Nationals swept in Detroit

By Adam Kilgore
Washington Post Staff Writer
Saturday, June 19, 2010

DETROIT Reprinted from yesterday's late editions

-- One week ago, the Washington Nationals left their home park with lofty aims and reason to believe they could reach them. They had a three-game winning streak, a record hovering around .500 and a phenom pitcher who had become the talk of baseball. For once, optimism shaped their possibilities.

The final fumes of those good vibes evaporated Thursday afternoon as the Detroit Tigers completed a sweep with an 8-3 victory over the Nationals before 33,630 at Comerica Park. The Nationals ended their ruinous road trip 1-5, dropping them five games under .500 for the first time this season.

On Friday, the Nationals will turn to Stephen Strasburg, not hopeful to extend any kind of momentum but desperate for a victory. The Nationals haven't won since Sunday, the last time Strasburg pitched, and the Tigers' pummeling of the Nationals made Strasburg's presence on the mound necessary.

"He's the best we got right now," first baseman Adam Dunn said. "We need him to come out and pitch like he's been pitching. That's why he's up here."

Strasburg's arrival has not lifted Nationals aside from offering a respite from losing every fifth game. Since Strasburg joined the Nationals, they are 2-5 in games started by another pitcher. Rookie Luis Atilano became the third consecutive Nationals starter to provide scant chance for his team to win, allowing five runs on nine hits in 4 1/3 innings.

On Friday, the Nationals will receive their most significant boost from Strasburg. But simply going home will help. The Nationals went 1-5 in Cleveland and Detroit, which dropped them to 13-24 on the road this year.

"I don't know about home," shortstop Ian Desmond said. "I just want a win. I don't know care if it's at home, on the road, in Japan. I want to win."

Since the Nationals hit 20-15 on May 15, they have gone 11-21 and fallen to last place, where they have spent 14 of 17 days in June. On their brutal road trip, aside from the game Strasburg dominated, the Nationals rarely threatened to win. All five losses came by at least three runs, and four came by at least five. They were outscored, 41-27.

The Tigers, now on a six-game winning streak, thrashed the Nationals for three games. Their pitchers struck out 32 and walked three. ("We were chasing today," Manager Jim Riggleman said.) The Tigers outscored the Nationals, 23-10. Magglio Ordóñez and Miguel Cabrera went a combined 12 for 24 in the series.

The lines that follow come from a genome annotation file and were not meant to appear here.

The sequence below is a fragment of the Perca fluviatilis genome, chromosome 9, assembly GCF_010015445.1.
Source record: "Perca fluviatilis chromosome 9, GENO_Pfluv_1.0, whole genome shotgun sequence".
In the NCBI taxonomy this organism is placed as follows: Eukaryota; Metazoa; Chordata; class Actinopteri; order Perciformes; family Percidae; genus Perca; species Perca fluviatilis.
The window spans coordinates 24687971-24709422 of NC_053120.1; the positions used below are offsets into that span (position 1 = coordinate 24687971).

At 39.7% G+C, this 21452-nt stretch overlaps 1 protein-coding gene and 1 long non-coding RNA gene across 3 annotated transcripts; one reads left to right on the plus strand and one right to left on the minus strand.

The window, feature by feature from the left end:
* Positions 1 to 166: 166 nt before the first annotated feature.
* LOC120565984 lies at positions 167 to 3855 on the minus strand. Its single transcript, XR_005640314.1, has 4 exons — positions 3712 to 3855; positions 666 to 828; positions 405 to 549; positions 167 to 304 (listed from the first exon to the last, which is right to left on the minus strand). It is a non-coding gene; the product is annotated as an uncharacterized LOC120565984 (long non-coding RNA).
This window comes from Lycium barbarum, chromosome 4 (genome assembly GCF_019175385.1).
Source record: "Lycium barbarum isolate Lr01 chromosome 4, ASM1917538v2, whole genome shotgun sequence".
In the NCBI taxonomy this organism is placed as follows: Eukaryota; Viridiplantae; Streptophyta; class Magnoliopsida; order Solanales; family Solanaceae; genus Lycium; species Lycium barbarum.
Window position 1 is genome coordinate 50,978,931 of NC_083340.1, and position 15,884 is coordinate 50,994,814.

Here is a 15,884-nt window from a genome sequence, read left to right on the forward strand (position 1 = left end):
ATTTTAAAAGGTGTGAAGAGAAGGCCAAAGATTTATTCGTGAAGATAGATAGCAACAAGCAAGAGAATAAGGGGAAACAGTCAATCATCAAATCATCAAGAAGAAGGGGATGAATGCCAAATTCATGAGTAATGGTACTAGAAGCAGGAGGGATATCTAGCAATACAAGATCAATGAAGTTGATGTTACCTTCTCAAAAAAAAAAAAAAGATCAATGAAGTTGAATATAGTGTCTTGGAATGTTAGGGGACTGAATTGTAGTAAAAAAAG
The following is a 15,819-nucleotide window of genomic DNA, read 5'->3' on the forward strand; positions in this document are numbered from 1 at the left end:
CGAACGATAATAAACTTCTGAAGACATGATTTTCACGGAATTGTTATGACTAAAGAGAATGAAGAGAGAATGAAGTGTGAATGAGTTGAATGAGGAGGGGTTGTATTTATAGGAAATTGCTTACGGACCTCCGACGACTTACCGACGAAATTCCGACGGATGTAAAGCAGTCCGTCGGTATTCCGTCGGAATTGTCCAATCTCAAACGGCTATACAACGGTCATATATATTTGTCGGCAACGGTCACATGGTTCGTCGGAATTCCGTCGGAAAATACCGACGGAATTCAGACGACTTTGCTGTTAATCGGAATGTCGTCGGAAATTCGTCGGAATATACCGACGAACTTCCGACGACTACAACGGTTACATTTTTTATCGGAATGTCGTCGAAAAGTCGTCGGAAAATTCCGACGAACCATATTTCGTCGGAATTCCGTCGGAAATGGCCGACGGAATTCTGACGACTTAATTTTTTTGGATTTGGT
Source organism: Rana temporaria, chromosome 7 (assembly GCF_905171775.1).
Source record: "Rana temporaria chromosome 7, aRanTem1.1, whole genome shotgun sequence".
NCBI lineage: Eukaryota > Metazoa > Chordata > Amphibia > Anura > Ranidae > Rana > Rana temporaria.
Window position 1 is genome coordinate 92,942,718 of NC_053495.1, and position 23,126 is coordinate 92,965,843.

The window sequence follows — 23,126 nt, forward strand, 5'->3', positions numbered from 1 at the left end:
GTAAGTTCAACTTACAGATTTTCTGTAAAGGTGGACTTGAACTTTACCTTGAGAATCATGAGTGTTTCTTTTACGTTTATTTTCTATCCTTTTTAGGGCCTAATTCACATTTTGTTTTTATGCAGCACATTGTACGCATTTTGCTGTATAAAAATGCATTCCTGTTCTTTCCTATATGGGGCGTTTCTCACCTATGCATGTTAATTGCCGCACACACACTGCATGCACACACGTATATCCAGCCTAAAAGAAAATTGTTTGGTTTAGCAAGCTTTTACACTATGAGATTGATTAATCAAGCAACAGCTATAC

"This team is a really, really good team, and they just beat the crap out of us," Dunn said. "They flat-out beat us. They were just better than us for three days."

On Thursday, the Tigers wrested complete control from the beginning. Starter Jeremy Bonderman retired the first 11 Nationals of the game, striking out five of them. The Nationals also ran into hard luck, good defense and, most significantly a cavernous ballpark. They drove four outs to the warning track and two others that came close.

After the game, Riggleman told his players, "Swing the bat the way you swung it today, and we're going to be fine," Riggleman said. "We got to just continue to realize it's attention to detail. Tighten the game up."

With help from Comerica Park, Bonderman oppressed the Nationals, allowing two runs on five hits in seven innings. Alex Avila gave the Tigers a two-run lead with a two-run double in the second. Atilano matched Bonderman until the fifth, when Cabrera smoked a two-run double over Roger Bernadina's head in center.

As the game fell out of their grasp, Dunn continued his torrid stretch of hitting, blasting two flyballs to the track before finally he smoked a home run to right in the seventh, his sixth in nine games. He added an RBI single in the eighth, much too little much too late.

"We definitely aren't playing our best baseball," Desmond said. "Everything is just not coming into synch right now. We just got to keep on playing solid baseball. Eventually, the tides are going to turn." The Nationals could find solace in a trip home and, especially, the next day's starter. The Nationals have the third-worst record in baseball since May 15. Once every five days, at least, optimism reigns.

"Tomorrow," Tigers Manager Jim Leyland said, "they'll be one of the best teams in baseball."

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